The 2012 death of an employee of North American Quarry and Construction Services, LLC has resulted in a $360,000 settlement with the contractor, which has withdrawn its contest of the violations leveled against it by U.S. Department of Labor’s Mine Safety and Health Administration (MSHA).
How workplace accident happened
The fatality occurred when a 30-year-old driller attempted to manually load a threaded drill steel into the mast of a drilling machine at the Mt. Marion Pit and Mill, a common shale operation in Ulster County, New York. Excavating rock involves drilling blast holes and packing them with explosives. After detonation, the loose material is loaded into haul trucks, transported to a processing plant and turned into construction aggregate.
The driller became entangled in the rotating drill steel and suffered fatal injuries.
An investigation followed and, on the eve of the trial between the contractor and the MSHA, North American Quarry and Construction Services decided to settle and withdraw its contest of the violations.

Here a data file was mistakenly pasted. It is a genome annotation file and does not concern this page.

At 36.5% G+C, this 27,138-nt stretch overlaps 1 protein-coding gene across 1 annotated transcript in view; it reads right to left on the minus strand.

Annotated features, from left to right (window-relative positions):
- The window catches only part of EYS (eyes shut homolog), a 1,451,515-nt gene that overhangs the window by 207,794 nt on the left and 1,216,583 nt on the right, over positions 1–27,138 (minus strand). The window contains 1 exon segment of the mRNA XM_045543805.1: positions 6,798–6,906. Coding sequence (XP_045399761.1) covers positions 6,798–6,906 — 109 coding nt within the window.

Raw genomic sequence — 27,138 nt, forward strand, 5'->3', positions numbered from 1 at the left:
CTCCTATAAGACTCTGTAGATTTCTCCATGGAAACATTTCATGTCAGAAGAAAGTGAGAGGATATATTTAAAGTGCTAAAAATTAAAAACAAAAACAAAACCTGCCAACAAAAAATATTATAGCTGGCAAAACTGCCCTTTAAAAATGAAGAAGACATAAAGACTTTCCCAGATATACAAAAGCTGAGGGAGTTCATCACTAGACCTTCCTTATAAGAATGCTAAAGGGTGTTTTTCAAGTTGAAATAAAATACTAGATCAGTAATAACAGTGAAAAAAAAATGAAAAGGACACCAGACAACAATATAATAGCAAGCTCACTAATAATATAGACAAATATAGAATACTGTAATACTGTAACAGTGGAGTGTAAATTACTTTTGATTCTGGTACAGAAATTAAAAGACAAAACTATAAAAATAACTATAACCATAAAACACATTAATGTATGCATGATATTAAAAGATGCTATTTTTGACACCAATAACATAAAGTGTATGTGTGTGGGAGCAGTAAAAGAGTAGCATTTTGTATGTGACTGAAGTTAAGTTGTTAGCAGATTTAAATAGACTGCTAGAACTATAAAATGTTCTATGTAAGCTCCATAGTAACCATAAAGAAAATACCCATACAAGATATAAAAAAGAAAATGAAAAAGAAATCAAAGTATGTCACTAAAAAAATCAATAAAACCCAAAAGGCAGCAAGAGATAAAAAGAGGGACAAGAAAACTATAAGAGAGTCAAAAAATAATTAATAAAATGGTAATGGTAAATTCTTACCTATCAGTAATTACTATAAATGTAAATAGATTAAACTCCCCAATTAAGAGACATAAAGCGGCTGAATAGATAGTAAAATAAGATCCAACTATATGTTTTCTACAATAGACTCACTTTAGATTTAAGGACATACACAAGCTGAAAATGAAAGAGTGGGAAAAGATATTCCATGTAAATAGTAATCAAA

North American Quarry agreed to pay $360,000 in penalties and accept three flagrant violations and one “high” negligence violation. A flagrant violation is defined as “a reckless or repeated failure to make reasonable efforts to eliminate a known violation of a mandatory safety and health standard that substantially and proximately caused, or reasonably could have been expected to cause, death or serious bodily injury.” The contractor’s foreman also agreed to pay $6,000 in penalties because investigators found that the way he trained the deceased miner to load the steel contributed to the accident.
Emergency-stop switch removed
MSHA also determined that the company intentionally removed an emergency-stop switch from the drill prior to the accident. The agency found North American Quarry assigned the driller to work alone – amid hazardous conditions – and without adequate contact or communication with others. He was the only North American Quarry employee working at the mine when the incident occurred.
“Miners should not have to risk their lives to earn a living,” said Jeffrey S. Rogoff, regional solicitor for the department in New York. “This case demonstrates how important it is to train miners for the hazardous tasks they are assigned to perform.”
“The Mine Safety and Health Administration believes that this settlement promotes our mission to provide the nation’s miners with a safe and healthful work environment,” said Patricia W. Silvey, deputy assistant secretary for mine safety and health.
Mt. Marion Pit and Mill is owned and operated by Northeast Solite Corporation. At the time of the accident, North American Quarry was a subsidiary of the Austin Powder Company.